We all love Paris. Even people who have never been to Paris love Paris. Whether or not you are one of those fortunate enough to have visited what might be the most beautiful and seductive city on Earth there can’t be many of us who wouldn’t want an oil painting of ‘la Ville des Lumières’ hanging on a wall at home.’
Perennially popular are street scenes of Belle Epoque and post-WW1 Paris, the city’s Golden Age when Pigalle and Montmartre were still sexy and the boulevards were crammed with cafes and cabarets, hansom cabs and beautiful women. With so many terrific artists of the past century having painted Paris post 1900 potential buyers with fifteen thousand pounds (or twenty thousand dollars) to spend are spoilt for choice and can fundamentally go one of two ways; the Picturesque School of Paris or the Picaresque School of Montmartre.
Today, the latter – the School of Montmartre – is basically thought of as being the ‘followers of Utrillo’ – artists such as Marcel Leprin 1891-1933, Lucien Genin 1894-1952, and Frank Will 1900-1951. In several regards I believe this is incorrect; if anyone is Head Master of this school it isn’t Maurice Utrillo 1883-1955 but his contemporary Élisée Maclet 1881–1962.
Admittedly I am fascinated by the largely untold and curiously entwined story of these two painters of colourful, naïve Parisian street scenes. Maurice Utrillo and Élisée Maclet were so similar in terms of age, painterly style, choice of subject and artistic merit yet their legacies are so very different. As we know the line between success and failure, fame and fortune, and acclaim and obscurity is thinner than a Giacometti shinbone, and surely enough whilst Maurice Utillo achieved financial security and a Légion d’honneur, Élisée Maclet always struggled to make ends meet and is today all but forgotten.
With his frequent bouts of alcoholism and mental illness Utrillo can hardly be said to have ‘had it easy’ but he was the son of the Post-Impressionist painter Suzanne Valadon and therefore destined to become Parisian Artworld royalty. By the time her son picked up a paint brush, Valadon – the former muse of Renoir, Degas, and Toulouse Lautrec – had been exhibiting her work at the Paris Salons for 15 years. In other words, her son Maurice was connected.
Maclet meanwhile was anything but. Born into a poor family in Picardy he seemed certain, like his father, to become a gardener. In fact, Old Man Maclet was clearly determined to curtail the ambitions of his artistically gifted son. When, in 1892, the famous French symbolist painter Pierre Puvis de Chavannes came across the 12-year old Maclet sketching he was so impressed with his potential that he asked Maclet Snr. to allow the boy to study with him. The Old Man’s response; “My son is a gardener, and he will remain a gardener!” Hmmm, thanks Dad!
Nevertheless, Maclet made it to Paris but in order to paint he first needed to avoid starvation. This meant earning what little he could varnishing bedsteads, washing dishes, shucking oysters, doing odd jobs at the Moulin Rouge, and finally as a cook on aboard a ship bound for Indochina. But at least this enabled him to paint and when he did, he began producing vibrant and yet melancholy scenes of Old Montmartre.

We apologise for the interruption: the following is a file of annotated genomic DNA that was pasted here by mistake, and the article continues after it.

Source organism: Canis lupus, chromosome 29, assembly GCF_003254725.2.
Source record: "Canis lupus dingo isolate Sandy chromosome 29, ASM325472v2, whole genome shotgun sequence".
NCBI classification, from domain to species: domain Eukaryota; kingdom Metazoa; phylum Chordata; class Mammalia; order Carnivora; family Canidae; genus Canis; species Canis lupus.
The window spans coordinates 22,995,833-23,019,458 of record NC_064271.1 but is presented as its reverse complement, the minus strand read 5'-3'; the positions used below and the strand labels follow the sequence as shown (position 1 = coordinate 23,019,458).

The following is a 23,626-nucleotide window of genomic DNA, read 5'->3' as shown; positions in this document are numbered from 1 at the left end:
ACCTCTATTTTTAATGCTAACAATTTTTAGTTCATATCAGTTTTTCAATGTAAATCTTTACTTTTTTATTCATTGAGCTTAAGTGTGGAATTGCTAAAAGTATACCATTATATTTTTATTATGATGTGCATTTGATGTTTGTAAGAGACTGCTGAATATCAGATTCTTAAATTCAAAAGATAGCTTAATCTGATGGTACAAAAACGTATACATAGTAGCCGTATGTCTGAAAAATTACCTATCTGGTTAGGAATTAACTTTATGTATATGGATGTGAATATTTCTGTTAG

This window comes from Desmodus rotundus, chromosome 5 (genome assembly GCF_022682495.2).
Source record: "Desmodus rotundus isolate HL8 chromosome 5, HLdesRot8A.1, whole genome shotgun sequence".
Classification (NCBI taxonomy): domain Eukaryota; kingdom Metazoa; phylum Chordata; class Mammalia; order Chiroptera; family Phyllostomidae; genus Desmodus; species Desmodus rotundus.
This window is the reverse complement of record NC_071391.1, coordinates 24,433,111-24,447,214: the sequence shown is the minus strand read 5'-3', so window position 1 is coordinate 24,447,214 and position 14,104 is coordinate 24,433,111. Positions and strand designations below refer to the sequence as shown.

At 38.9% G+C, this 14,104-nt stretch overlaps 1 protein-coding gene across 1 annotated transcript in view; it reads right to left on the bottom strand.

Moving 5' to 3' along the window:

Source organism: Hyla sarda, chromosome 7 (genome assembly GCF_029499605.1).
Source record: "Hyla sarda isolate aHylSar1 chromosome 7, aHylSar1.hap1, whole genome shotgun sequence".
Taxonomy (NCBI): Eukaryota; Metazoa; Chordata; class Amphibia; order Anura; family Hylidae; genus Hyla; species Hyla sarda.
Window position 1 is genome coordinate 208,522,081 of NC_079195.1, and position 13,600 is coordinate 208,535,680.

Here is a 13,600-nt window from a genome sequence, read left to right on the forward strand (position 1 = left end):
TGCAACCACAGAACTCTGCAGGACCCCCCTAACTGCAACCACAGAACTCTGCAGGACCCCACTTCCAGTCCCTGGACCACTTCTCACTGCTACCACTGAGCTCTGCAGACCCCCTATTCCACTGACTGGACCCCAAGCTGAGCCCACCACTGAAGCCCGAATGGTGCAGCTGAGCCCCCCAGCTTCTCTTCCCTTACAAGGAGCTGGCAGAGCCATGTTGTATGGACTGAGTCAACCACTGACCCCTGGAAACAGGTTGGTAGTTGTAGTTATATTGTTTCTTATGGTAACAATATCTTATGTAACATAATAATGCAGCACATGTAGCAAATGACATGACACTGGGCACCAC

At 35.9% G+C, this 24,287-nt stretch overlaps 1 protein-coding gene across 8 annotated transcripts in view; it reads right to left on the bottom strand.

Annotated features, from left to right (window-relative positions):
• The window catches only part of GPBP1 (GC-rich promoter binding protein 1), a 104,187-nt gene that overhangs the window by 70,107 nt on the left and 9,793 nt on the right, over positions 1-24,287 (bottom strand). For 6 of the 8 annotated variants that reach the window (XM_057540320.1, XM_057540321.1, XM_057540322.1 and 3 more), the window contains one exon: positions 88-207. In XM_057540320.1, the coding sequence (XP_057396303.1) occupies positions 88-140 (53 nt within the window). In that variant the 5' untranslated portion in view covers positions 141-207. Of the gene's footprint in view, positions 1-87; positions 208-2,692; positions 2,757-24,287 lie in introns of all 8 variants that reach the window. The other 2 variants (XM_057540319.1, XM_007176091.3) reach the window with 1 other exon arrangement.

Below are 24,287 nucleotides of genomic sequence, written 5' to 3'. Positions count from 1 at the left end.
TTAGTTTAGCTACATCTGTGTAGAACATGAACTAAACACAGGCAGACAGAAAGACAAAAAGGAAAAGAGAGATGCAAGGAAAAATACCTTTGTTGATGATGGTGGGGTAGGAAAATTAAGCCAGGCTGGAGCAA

Today. if you were to show people with some knowledge of art a Maclet picture of this era I’ve no doubt a great many would identify it as a work by Utrillo, but the truth is that Élisée Maclet was painting his childlike figures outside the Lapin Agile and Moulin de la Galette years before Utrillo, and in an almost identical fashion. In Paris back in the ‘20s and ‘30s important dealers and critics like Max Jacob paid more to acquire the work of Maclet than they did Utrillo, so how come today can you pick up a Maclet of Montmartre for under two thousand pounds when a Utrillo of the same subject might set you back more than a million? In my opinion the explanation lies with fickle fashion, dumb luck, and above all lazy journalism.
It’s a disgrace that so many art critics and historians have neglected to mention (or are ignorant of the fact) that without Élisée Maclet there would have been no Maurice Utrillo as we know him. When Utrillo first set up his easle he often worked alongside the more established Maclet and there can be no doubt that the latter influenced the former’s early development as an artist. However, Maclet was known to have been a quiet man and not the sort to go shouting about his talents like a Whistler or Picasso, and perhaps in the end this more than any other factor allowed influential tastemakers to ignore him.
My advice to any lovers of picaresque paintings of Paris who don’t have hundreds of thousands to spend on a Utrillo is to seek out the charismatic and idiosyncratic paintings of Monsieur Maclet. He was prolific, so not everything he did was special, far from it. But when he was good, he was very, very good. And at least – let us not forget – he did it first.
By the way, the final irony to the story can be found in Utrillo’s questionable parentage. For the first few years of his life young Maurice was raised solely by his mother, the aforementioned Suzanne Valadon whose life as an unmarried woman with a child would have been hard, even in Bohemian Paris. Although he wouldn’t stick around for long, eventually the little-known Spanish painter Miguel Utrillo agreed to acknowledge Maurice as his son but to this day several other candidates are thought just as likely to have been Utrillo’s real father.
The three names most frequently given being Jean Renoir, Edgar Degas and Pierre Puvis de Chavannes – the man who years earlier had volunteered to adopt the 12-year old Élisée Maclet as his student and artistic heir.